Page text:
Tuesday, October 04, 2005

Top 100 Metal Songs 40-31

UPDATE 1/5/2010: Check out my new list, The Top 50 Metal Albums of The Last Decade

In case you missed them . . .
Introduction, 100-91, 90-81, 80-71, 70-61, 60-51, 50-41

#40: “Five Finger Crawl” by Danzig
Satan’s Child (1999)

Like “Wicked Pussycat,” this is a great song on a mediocre Danzig album. However, lyrically a song about strangulation fits perfectly in Glenn’s catalog. Contrary to many other songs on the list, the verses make the song and the chorus serves mainly to break it up, although I wouldn’t demean the powerful chorus in any way.

#39: “Children of the Grave” by White Zombie
NIB (1994)

Black Sabbath was far ahead of its time when they wrote this song because in White Zombie’s hands it doesn’t sound like a cover song—it sounds like it would fit perfectly in between “El Phantasmo and the Chicken Run Blast-O-Rama” and “Blur the Technicolor.” The main riff chugs along and Rob Zombie makes it his own vocally, in the White Zombie style rather than the Rob Zombie style. They use what sounds like news excerpts about the Sharon Tate slayings, also characteristic of White Zombie. J also nails the solo, although it sounds better in the capable hands of Tony Iommi.

#38: “Hurt” by Johnny Cash
American IV: The Man Comes Around (2002)

Nine Inch Nails, although an industrial band, has had a huge impact on the darker and more self-destructive side of heavy metal. The song, however, is in much better hands with the Man in Black. It would fit perfectly between any of the songs on Alice in Chains’s Jar of Flies or Sap, or even in Staind’s Dysfunction (i.e. before they sold out).

#37: “No More Tears” by Black Label Society
Sonic Brew (1999)

Zakk Wylde reinterprets his 1991 Ozzy song by detuning it beyond all measure of sanity and turning it into crazy biker-metal. While his vocals don’t shine as much on this song as they do in some of his other efforts, the guitar virtuoso in Wylde is embodied in this lick. The solo is for all intents and purposes the same as in the original, but a bit embellished.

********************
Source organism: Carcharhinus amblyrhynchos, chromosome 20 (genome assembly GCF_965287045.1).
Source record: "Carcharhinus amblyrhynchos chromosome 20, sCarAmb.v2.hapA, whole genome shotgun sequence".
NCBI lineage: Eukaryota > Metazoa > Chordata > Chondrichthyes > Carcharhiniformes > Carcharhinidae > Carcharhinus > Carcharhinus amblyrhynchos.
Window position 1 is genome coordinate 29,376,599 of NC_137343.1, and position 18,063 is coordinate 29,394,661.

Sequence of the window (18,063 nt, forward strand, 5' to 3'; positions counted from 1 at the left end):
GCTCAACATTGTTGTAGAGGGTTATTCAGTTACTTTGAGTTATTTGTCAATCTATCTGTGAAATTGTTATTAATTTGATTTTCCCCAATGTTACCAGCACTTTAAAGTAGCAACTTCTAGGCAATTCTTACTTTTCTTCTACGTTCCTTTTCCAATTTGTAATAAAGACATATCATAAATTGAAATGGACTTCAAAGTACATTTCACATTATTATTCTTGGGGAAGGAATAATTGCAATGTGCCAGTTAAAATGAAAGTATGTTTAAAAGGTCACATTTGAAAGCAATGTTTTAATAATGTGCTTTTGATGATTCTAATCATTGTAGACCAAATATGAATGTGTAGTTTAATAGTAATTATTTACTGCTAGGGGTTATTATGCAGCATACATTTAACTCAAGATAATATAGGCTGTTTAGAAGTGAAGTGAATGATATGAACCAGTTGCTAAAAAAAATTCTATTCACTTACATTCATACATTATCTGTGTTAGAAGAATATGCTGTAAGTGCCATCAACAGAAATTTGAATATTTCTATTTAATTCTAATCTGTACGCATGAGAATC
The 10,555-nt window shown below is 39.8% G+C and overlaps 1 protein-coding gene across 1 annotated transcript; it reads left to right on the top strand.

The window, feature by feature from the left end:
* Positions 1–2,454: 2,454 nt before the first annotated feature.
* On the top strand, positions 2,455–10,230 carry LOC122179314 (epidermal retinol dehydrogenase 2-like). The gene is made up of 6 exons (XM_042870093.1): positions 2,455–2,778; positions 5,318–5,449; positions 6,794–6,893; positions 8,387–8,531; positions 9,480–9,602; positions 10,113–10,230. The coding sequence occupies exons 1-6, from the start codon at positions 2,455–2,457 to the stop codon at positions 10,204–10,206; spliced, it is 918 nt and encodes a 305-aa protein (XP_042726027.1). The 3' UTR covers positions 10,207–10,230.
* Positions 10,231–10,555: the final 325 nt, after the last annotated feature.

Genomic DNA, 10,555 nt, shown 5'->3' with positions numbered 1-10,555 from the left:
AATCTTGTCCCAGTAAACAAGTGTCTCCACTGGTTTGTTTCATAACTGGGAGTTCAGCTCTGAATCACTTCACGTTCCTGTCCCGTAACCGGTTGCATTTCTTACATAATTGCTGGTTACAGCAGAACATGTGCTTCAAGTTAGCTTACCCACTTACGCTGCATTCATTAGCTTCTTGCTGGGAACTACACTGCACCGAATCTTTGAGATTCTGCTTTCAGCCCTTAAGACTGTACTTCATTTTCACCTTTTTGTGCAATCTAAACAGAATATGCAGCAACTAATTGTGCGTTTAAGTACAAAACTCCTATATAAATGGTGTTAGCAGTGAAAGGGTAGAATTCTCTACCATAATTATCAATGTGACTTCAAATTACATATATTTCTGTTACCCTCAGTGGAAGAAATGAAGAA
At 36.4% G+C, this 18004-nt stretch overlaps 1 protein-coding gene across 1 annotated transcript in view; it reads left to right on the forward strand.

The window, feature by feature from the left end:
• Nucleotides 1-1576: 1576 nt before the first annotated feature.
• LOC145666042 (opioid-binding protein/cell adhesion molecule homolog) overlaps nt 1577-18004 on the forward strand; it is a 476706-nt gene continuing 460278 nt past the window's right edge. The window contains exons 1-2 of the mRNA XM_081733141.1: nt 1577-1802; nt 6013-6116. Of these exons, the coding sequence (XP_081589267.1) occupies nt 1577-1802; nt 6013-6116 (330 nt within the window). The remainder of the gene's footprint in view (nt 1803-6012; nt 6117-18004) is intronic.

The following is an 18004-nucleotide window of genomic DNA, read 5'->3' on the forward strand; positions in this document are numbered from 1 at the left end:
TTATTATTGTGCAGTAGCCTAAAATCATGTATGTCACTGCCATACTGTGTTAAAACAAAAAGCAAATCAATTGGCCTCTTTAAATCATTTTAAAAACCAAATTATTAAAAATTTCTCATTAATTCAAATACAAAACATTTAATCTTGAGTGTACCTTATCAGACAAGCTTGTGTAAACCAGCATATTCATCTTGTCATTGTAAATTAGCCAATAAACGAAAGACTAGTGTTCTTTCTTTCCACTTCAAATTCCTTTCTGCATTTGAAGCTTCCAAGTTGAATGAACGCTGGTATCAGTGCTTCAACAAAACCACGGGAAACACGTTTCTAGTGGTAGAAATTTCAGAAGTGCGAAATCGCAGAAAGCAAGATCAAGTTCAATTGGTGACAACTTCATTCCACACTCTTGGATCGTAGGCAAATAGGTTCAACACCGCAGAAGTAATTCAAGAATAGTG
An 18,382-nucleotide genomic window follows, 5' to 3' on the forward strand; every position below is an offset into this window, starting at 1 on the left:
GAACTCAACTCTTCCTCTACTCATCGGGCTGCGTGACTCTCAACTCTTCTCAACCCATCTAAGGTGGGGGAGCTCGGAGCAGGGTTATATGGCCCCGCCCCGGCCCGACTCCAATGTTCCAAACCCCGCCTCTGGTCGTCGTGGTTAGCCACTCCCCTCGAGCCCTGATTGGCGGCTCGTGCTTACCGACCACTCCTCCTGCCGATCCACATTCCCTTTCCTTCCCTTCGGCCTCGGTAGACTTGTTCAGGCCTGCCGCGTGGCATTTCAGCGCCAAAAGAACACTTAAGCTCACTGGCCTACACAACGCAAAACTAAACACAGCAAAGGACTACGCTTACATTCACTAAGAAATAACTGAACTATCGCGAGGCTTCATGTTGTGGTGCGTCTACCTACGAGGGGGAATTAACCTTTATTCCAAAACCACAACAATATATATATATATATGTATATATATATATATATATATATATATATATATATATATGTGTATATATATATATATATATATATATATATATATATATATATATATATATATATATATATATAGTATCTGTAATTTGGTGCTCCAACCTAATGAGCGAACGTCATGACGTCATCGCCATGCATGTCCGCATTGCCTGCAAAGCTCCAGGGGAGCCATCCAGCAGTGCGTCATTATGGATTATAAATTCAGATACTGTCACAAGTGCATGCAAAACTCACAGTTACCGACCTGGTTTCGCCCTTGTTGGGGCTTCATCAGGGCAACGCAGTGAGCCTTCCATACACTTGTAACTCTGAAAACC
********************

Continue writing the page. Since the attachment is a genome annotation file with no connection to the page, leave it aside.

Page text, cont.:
#36: “Buried Alive” by Mercyful Fate
9 (1999)

Birds chirping and digging sounds . . . very peaceful. But not for long. “The poison is still in your veins. The poison I slipped in your drink.” This “Cask of Amontillado”-inspired song is definitely the best in the Danes’ later catalog, with the normal chugging tempo and King Diamond’s growl/falsetto present and mini-solos abounding. “He’s starting to struggle now, oh the fool! Moonlight shining in his drool. I slammed the shovel straight between his eyes. ‘Stay down!’ I screamed, ‘You’re here to die!’”

#35: “Down in a Hole” by Alice in Chains
Dirt (1995)

While nothing could match the darkness of Johnny Cash’s interpretation of hurt, this is a close second. Layne Staley’s always-pained voice is emphasized by Jerry Cantrell’s mournful, melodic tune. The lyrics are also nearly as dark as those of “Hurt”: “Down in a hole and I don’t know if I can be saved. See my heart decorated like a grave. . . . I have been guilty of kicking myself in the teeth.” There is also a hint of hopefulness that detracts from the darkness, but overall the sound is better than Cash’s “Hurt.” Steve Huey of All Music Guide had a lot of good to say about Dirt:
Dirt is Alice in Chains' major artistic statement and the closest they ever came to recording a flat-out masterpiece. . . . Cantrell's technically limited but inventive guitar work is by turns explosive, textured, and queasily disorienting, keeping the listener off balance with atonal riffs and off-kilter time signatures. Staley's stark confessional lyrics are similarly effective, and consistently miserable. Sometimes he's just numb and apathetic, totally desensitized to the outside world; sometimes his self-justifications betray a shockingly casual amorality; his moments of self-recognition are permeated by despair and suicidal self-loathing. Even given its subject matter, Dirt is monstrously bleak, closely resembling the cracked, haunted landscape of its cover art.